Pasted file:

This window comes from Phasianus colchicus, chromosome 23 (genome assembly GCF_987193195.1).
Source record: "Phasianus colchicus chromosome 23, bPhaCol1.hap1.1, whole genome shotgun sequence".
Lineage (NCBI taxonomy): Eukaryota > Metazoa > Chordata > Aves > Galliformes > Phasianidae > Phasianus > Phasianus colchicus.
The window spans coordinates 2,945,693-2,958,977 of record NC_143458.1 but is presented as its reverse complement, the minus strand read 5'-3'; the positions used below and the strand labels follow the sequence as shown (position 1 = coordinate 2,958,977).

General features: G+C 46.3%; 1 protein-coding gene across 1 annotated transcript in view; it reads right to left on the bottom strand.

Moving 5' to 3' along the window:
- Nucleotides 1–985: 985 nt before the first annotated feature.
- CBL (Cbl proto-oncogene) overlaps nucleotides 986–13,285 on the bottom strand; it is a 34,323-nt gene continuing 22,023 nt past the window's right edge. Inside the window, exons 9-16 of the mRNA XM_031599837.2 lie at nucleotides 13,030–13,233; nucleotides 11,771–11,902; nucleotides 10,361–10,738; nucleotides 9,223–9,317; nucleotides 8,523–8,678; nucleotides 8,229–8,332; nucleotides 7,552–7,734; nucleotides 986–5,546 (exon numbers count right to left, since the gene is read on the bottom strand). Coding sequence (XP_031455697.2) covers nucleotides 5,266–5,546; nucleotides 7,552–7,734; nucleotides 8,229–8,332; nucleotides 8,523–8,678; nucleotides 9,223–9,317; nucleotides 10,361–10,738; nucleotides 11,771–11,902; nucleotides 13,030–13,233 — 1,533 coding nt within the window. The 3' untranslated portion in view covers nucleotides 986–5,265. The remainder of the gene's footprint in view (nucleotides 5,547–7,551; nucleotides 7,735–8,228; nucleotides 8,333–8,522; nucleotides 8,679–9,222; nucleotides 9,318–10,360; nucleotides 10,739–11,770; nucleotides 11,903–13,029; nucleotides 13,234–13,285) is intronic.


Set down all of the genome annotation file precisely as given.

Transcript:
This window comes from Phasianus colchicus, chromosome 23 (genome assembly GCF_987193195.1).
Source record: "Phasianus colchicus chromosome 23, bPhaCol1.hap1.1, whole genome shotgun sequence".
Lineage (NCBI taxonomy): Eukaryota > Metazoa > Chordata > Aves > Galliformes > Phasianidae > Phasianus > Phasianus colchicus.
The window spans coordinates 2,945,693-2,958,977 of record NC_143458.1 but is presented as its reverse complement, the minus strand read 5'-3'; the positions used below and the strand labels follow the sequence as shown (position 1 = coordinate 2,958,977).

General features: G+C 46.3%; 1 protein-coding gene across 1 annotated transcript in view; it reads right to left on the bottom strand.

Moving 5' to 3' along the window:
- Nucleotides 1–985: 985 nt before the first annotated feature.
- CBL (Cbl proto-oncogene) overlaps nucleotides 986–13,285 on the bottom strand; it is a 34,323-nt gene continuing 22,023 nt past the window's right edge. Inside the window, exons 9-16 of the mRNA XM_031599837.2 lie at nucleotides 13,030–13,233; nucleotides 11,771–11,902; nucleotides 10,361–10,738; nucleotides 9,223–9,317; nucleotides 8,523–8,678; nucleotides 8,229–8,332; nucleotides 7,552–7,734; nucleotides 986–5,546 (exon numbers count right to left, since the gene is read on the bottom strand). Coding sequence (XP_031455697.2) covers nucleotides 5,266–5,546; nucleotides 7,552–7,734; nucleotides 8,229–8,332; nucleotides 8,523–8,678; nucleotides 9,223–9,317; nucleotides 10,361–10,738; nucleotides 11,771–11,902; nucleotides 13,030–13,233 — 1,533 coding nt within the window. The 3' untranslated portion in view covers nucleotides 986–5,265. The remainder of the gene's footprint in view (nucleotides 5,547–7,551; nucleotides 7,735–8,228; nucleotides 8,333–8,522; nucleotides 8,679–9,222; nucleotides 9,318–10,360; nucleotides 10,739–11,770; nucleotides 11,903–13,029; nucleotides 13,234–13,285) is intronic.